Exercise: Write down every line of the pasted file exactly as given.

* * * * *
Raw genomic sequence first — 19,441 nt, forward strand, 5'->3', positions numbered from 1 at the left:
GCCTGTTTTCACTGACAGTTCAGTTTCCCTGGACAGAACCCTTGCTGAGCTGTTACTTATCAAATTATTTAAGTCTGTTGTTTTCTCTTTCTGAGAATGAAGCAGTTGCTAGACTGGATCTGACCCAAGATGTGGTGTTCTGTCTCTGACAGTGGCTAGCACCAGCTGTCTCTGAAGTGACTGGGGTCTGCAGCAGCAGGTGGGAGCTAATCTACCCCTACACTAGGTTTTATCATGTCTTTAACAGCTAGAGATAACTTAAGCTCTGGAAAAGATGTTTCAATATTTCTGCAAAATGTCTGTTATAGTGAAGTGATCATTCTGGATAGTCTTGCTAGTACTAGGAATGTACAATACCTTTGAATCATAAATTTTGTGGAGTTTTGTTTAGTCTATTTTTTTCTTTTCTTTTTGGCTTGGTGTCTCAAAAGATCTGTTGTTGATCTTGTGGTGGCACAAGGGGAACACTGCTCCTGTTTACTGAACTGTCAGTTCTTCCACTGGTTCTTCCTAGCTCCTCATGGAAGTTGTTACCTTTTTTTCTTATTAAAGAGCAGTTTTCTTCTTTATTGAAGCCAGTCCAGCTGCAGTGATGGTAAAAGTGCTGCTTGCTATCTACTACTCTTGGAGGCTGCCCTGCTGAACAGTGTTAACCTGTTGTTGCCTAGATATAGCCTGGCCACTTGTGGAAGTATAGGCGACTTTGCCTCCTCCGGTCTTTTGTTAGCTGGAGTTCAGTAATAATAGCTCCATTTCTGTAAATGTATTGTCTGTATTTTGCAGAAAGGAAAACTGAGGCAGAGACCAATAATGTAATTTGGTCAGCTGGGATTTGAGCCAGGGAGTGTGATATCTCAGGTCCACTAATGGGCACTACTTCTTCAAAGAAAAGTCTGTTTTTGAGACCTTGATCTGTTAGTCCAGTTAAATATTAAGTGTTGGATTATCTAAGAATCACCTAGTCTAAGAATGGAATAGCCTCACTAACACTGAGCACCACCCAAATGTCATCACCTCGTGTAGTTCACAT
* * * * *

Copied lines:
Raw genomic sequence first — 19,441 nt, forward strand, 5'->3', positions numbered from 1 at the left:
GCCTGTTTTCACTGACAGTTCAGTTTCCCTGGACAGAACCCTTGCTGAGCTGTTACTTATCAAATTATTTAAGTCTGTTGTTTTCTCTTTCTGAGAATGAAGCAGTTGCTAGACTGGATCTGACCCAAGATGTGGTGTTCTGTCTCTGACAGTGGCTAGCACCAGCTGTCTCTGAAGTGACTGGGGTCTGCAGCAGCAGGTGGGAGCTAATCTACCCCTACACTAGGTTTTATCATGTCTTTAACAGCTAGAGATAACTTAAGCTCTGGAAAAGATGTTTCAATATTTCTGCAAAATGTCTGTTATAGTGAAGTGATCATTCTGGATAGTCTTGCTAGTACTAGGAATGTACAATACCTTTGAATCATAAATTTTGTGGAGTTTTGTTTAGTCTATTTTTTTCTTTTCTTTTTGGCTTGGTGTCTCAAAAGATCTGTTGTTGATCTTGTGGTGGCACAAGGGGAACACTGCTCCTGTTTACTGAACTGTCAGTTCTTCCACTGGTTCTTCCTAGCTCCTCATGGAAGTTGTTACCTTTTTTTCTTATTAAAGAGCAGTTTTCTTCTTTATTGAAGCCAGTCCAGCTGCAGTGATGGTAAAAGTGCTGCTTGCTATCTACTACTCTTGGAGGCTGCCCTGCTGAACAGTGTTAACCTGTTGTTGCCTAGATATAGCCTGGCCACTTGTGGAAGTATAGGCGACTTTGCCTCCTCCGGTCTTTTGTTAGCTGGAGTTCAGTAATAATAGCTCCATTTCTGTAAATGTATTGTCTGTATTTTGCAGAAAGGAAAACTGAGGCAGAGACCAATAATGTAATTTGGTCAGCTGGGATTTGAGCCAGGGAGTGTGATATCTCAGGTCCACTAATGGGCACTACTTCTTCAAAGAAAAGTCTGTTTTTGAGACCTTGATCTGTTAGTCCAGTTAAATATTAAGTGTTGGATTATCTAAGAATCACCTAGTCTAAGAATGGAATAGCCTCACTAACACTGAGCACCACCCAAATGTCATCACCTCGTGTAGTTCACAT